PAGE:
Archive for the Events Category

Upcoming LGBTQ Lectures and Events

February 15th, 2017

Get out those calendars! It’s time to plan our next few months of LGBTQ Comics and Manga events and lectures.


This weekend, on February 19, 2017 our friends at Yaycon, this year in Amersfoort, Netherlands, will be celebrating Yaoi and Yuri and love! I had a lovely time at Yaycon a few years ago and hope to one day return. 



I am pleased as punch to be part of Rainbow Manga along with Gay Manga’s Anne Ishii at Hunter College in NYC on March 10, 2017. The lecture should be open to the public and as soon as I have a link or address for you, I will be sure to let you know. Hunter College is 695 Park Ave. in New York City. Anne and I will be speaking about LGBTQ manga in Japan and here in the US!


For San Francisco-area friends, I expect you will not want to miss this year’s Queers & Comics Conference. Keynote Speakers are Tagame Gengoroh and Mariko Tamaki (and, I have all my digits crossed that maybe, maybe we’ll have Nakamura Kiyo as well. Pray for this. Pray hard.) I’ve made all my reservations, so I will absolutely be there. I’ll be participating on a Queer Manga history panel and moderating a Craft of Queer Manga panel and bouncing around like a child the rest of the time, surrounded by such awesome talent and energy. Please join me! The 2015 event was magical.

In addition to praying, the Queers & Comics Travel Fund has been created to help Q&C bring in queer creators from around the country (and world) and give them a place to stay, food, etc.  You know that queer comics don’t often have the kind of mainstream distribution that the superhero stuff gets, and queer creators are often living on the edge. If you can even offer a cup of coffee’s worth of support, you can get some great digital rewards, including ABSOLUTE POWER: Tales of Queer Villainy!  and more from Gay Manga and Northwest Press. (I also wrote to Seven Seas to see if we can get some Yuri manga on that rewards list. We’ll see if they are interested.)


Toronto Comics Arts Festival is around the corner and on my radar once again. After a few years away – and missing it badly – I’m going to do my very best to be part of the 2017 event. (I cannot wait to experience the new de-improved DHS processes at the airport. Ugh.) TCAF is held for free at the Toronto Reference Library and external venues in Toronto, Ontario, Canada, May 13-14. Traditionally, it has always been very LGBTQ-friendly and inclusive and manga friendly and inclusive, unlike some other comics events, for which manga is just a thing some people sell there. There’s usually a Queer Mixer before the event, as well. Guests include Tagame Gengoroh, Jillian Tamaki and Sandrine Revel, all of whom have worked on LGBTQ content. Also, our friends at Sparkler Monthly are usually there and this year they have even more Yuri than ever before. It’s a don’t-miss event for folks who can make it.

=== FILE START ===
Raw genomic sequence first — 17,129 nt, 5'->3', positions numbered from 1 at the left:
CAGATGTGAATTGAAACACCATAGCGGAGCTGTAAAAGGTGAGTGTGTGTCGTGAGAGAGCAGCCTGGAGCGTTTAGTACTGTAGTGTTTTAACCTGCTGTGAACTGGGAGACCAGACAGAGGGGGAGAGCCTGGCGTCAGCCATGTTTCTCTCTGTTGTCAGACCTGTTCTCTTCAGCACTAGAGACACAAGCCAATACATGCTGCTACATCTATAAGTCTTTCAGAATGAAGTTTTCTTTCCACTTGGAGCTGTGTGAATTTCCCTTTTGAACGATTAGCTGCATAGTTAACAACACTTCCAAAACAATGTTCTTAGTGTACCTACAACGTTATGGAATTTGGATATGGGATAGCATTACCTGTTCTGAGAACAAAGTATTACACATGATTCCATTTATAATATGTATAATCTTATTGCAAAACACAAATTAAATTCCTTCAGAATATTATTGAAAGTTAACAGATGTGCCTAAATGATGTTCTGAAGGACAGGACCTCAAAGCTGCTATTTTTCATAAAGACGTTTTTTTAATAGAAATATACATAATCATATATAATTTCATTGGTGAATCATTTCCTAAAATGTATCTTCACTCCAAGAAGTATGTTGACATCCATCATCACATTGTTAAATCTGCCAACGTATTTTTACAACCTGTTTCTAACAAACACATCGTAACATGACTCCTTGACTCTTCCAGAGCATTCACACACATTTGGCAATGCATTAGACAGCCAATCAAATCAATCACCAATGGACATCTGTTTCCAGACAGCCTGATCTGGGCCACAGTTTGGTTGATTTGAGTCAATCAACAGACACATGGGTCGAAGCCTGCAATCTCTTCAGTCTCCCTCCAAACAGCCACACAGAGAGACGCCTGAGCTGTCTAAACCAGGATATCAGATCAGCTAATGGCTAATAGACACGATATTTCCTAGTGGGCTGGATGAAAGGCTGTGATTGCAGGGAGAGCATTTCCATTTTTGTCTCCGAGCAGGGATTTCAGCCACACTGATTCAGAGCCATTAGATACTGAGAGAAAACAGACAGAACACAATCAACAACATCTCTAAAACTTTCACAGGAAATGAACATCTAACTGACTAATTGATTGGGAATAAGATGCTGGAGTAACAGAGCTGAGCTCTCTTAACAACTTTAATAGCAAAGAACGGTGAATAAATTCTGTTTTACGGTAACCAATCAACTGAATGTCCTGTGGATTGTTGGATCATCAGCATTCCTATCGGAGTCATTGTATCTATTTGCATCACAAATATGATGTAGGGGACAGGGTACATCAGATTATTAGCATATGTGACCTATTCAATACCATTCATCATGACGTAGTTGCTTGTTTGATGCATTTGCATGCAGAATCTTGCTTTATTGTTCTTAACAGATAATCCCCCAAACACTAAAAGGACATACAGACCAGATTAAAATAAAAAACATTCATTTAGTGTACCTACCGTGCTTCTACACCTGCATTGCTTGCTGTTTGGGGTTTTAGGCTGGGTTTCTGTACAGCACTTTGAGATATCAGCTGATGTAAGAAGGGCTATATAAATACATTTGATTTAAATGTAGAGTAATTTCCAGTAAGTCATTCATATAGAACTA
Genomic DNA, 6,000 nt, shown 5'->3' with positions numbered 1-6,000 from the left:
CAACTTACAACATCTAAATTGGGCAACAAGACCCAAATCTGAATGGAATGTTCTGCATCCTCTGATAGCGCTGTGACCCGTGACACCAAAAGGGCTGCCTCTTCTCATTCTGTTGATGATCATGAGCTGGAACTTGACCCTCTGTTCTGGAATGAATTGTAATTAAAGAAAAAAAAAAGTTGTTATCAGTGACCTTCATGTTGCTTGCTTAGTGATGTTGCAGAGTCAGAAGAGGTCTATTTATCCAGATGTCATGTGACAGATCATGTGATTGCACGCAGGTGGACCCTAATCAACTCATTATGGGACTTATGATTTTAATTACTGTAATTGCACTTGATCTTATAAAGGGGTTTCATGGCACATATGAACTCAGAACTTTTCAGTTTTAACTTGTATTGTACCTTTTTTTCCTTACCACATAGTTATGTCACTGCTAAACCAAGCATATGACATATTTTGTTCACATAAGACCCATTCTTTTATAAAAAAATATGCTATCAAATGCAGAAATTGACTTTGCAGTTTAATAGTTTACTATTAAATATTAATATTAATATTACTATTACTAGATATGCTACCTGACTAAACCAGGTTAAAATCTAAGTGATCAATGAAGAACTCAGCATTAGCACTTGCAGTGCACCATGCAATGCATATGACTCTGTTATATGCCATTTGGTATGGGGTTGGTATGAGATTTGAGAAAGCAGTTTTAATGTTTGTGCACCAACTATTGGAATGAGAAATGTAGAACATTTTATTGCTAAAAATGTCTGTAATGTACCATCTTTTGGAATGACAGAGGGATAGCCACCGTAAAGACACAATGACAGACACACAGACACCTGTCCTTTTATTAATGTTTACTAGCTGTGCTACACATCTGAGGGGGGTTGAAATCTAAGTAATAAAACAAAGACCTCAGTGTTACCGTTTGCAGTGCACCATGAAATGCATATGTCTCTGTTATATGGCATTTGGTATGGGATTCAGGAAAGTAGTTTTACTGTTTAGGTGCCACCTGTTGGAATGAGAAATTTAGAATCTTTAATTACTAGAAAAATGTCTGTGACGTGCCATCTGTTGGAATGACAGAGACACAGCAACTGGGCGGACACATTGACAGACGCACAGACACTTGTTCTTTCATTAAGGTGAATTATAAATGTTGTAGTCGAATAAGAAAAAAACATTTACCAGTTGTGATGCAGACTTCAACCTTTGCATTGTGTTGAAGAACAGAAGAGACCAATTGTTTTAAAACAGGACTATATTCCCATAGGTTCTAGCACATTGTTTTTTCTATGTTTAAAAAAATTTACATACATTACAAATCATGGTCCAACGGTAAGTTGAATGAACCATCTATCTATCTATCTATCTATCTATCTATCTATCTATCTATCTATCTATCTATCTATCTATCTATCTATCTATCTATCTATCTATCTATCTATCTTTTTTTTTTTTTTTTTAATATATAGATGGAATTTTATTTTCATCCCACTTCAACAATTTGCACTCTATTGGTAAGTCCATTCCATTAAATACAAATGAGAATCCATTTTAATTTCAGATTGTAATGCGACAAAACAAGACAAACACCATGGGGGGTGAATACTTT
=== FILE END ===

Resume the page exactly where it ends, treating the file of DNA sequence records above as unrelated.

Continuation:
My schedule fills up pretty fast these days, so if you want me at your event, as a moderator or to present, do please contact me. Here’s to a year of amazing queer manga events!

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Queer Manga Lecture at Michigan on Youtube

February 3rd, 2017

With many thanks to the University of Michigan Center for Japanese Studies, the entirely of my lecture Alt Manga, Queer Manga – Telling Our Own Stories is now available on Youtube for your enjoyment. I hope you’ll watch and comment and now I’m gonna have to go and write something new. ^_^;


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Event Report: Yuri Lectures at University of Michigan

January 22nd, 2017

I have returned from Michigan, for which I have nothing but praise. And from a very hectic few days pre- and post- my lectures. I have a lot of people to thank, so let’s get right on that first. First, my sincere thanks to Jennifer Robertson and the Center for Japanese Studies for having me out to the university and treating me so well. Thanks to Gal, Mary, Matt and Ben for a lovely lunch and to Jennifer, Celeste and Erin for a lovely dinner, both of which were filled with fascinating and wide-ranging conversations.  Special thanks to Nicole for arranging everything. I had a terrific time and hope to visit again sometime soon.